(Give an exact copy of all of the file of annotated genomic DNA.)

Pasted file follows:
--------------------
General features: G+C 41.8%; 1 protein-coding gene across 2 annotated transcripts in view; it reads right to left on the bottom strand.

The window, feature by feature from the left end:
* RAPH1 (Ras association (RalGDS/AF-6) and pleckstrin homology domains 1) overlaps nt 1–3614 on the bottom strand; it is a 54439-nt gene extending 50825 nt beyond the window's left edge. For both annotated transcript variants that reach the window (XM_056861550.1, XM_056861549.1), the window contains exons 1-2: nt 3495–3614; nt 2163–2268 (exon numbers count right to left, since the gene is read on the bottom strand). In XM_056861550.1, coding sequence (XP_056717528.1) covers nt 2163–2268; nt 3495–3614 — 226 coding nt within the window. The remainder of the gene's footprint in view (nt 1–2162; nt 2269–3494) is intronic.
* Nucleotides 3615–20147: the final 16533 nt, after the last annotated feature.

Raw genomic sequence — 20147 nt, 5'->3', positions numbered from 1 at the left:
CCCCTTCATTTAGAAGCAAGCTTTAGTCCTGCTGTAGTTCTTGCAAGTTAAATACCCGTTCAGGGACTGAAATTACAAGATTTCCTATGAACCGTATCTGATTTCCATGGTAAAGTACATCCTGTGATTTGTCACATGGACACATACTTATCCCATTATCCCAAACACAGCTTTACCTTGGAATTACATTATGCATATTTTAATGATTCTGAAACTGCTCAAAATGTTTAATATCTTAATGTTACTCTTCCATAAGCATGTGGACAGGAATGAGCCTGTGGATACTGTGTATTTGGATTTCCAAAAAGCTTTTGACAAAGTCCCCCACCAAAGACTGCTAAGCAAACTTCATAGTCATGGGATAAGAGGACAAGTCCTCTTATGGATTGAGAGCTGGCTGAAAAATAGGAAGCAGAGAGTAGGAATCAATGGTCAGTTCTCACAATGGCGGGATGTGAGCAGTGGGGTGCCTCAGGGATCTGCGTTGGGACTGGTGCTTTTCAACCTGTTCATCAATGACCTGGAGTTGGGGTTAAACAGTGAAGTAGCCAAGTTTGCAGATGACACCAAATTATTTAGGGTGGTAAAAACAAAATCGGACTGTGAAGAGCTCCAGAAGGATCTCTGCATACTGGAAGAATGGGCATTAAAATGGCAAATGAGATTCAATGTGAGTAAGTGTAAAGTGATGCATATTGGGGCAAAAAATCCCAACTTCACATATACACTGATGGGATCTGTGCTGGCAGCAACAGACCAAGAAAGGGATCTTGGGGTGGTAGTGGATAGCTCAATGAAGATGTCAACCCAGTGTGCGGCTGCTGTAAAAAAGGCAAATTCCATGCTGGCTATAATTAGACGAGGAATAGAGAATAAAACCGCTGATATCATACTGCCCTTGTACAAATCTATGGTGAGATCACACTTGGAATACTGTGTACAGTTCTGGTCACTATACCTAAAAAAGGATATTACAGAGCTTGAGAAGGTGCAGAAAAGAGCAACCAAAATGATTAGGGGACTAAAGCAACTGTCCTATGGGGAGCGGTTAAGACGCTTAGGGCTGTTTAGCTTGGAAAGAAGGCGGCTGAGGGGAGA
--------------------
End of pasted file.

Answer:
General features: G+C 41.8%; 1 protein-coding gene across 2 annotated transcripts in view; it reads right to left on the bottom strand.

The window, feature by feature from the left end:
* RAPH1 (Ras association (RalGDS/AF-6) and pleckstrin homology domains 1) overlaps nt 1–3614 on the bottom strand; it is a 54439-nt gene extending 50825 nt beyond the window's left edge. For both annotated transcript variants that reach the window (XM_056861550.1, XM_056861549.1), the window contains exons 1-2: nt 3495–3614; nt 2163–2268 (exon numbers count right to left, since the gene is read on the bottom strand). In XM_056861550.1, coding sequence (XP_056717528.1) covers nt 2163–2268; nt 3495–3614 — 226 coding nt within the window. The remainder of the gene's footprint in view (nt 1–2162; nt 2269–3494) is intronic.
* Nucleotides 3615–20147: the final 16533 nt, after the last annotated feature.

Raw genomic sequence — 20147 nt, 5'->3', positions numbered from 1 at the left:
CCCCTTCATTTAGAAGCAAGCTTTAGTCCTGCTGTAGTTCTTGCAAGTTAAATACCCGTTCAGGGACTGAAATTACAAGATTTCCTATGAACCGTATCTGATTTCCATGGTAAAGTACATCCTGTGATTTGTCACATGGACACATACTTATCCCATTATCCCAAACACAGCTTTACCTTGGAATTACATTATGCATATTTTAATGATTCTGAAACTGCTCAAAATGTTTAATATCTTAATGTTACTCTTCCATAAGCATGTGGACAGGAATGAGCCTGTGGATACTGTGTATTTGGATTTCCAAAAAGCTTTTGACAAAGTCCCCCACCAAAGACTGCTAAGCAAACTTCATAGTCATGGGATAAGAGGACAAGTCCTCTTATGGATTGAGAGCTGGCTGAAAAATAGGAAGCAGAGAGTAGGAATCAATGGTCAGTTCTCACAATGGCGGGATGTGAGCAGTGGGGTGCCTCAGGGATCTGCGTTGGGACTGGTGCTTTTCAACCTGTTCATCAATGACCTGGAGTTGGGGTTAAACAGTGAAGTAGCCAAGTTTGCAGATGACACCAAATTATTTAGGGTGGTAAAAACAAAATCGGACTGTGAAGAGCTCCAGAAGGATCTCTGCATACTGGAAGAATGGGCATTAAAATGGCAAATGAGATTCAATGTGAGTAAGTGTAAAGTGATGCATATTGGGGCAAAAAATCCCAACTTCACATATACACTGATGGGATCTGTGCTGGCAGCAACAGACCAAGAAAGGGATCTTGGGGTGGTAGTGGATAGCTCAATGAAGATGTCAACCCAGTGTGCGGCTGCTGTAAAAAAGGCAAATTCCATGCTGGCTATAATTAGACGAGGAATAGAGAATAAAACCGCTGATATCATACTGCCCTTGTACAAATCTATGGTGAGATCACACTTGGAATACTGTGTACAGTTCTGGTCACTATACCTAAAAAAGGATATTACAGAGCTTGAGAAGGTGCAGAAAAGAGCAACCAAAATGATTAGGGGACTAAAGCAACTGTCCTATGGGGAGCGGTTAAGACGCTTAGGGCTGTTTAGCTTGGAAAGAAGGCGGCTGAGGGGAGA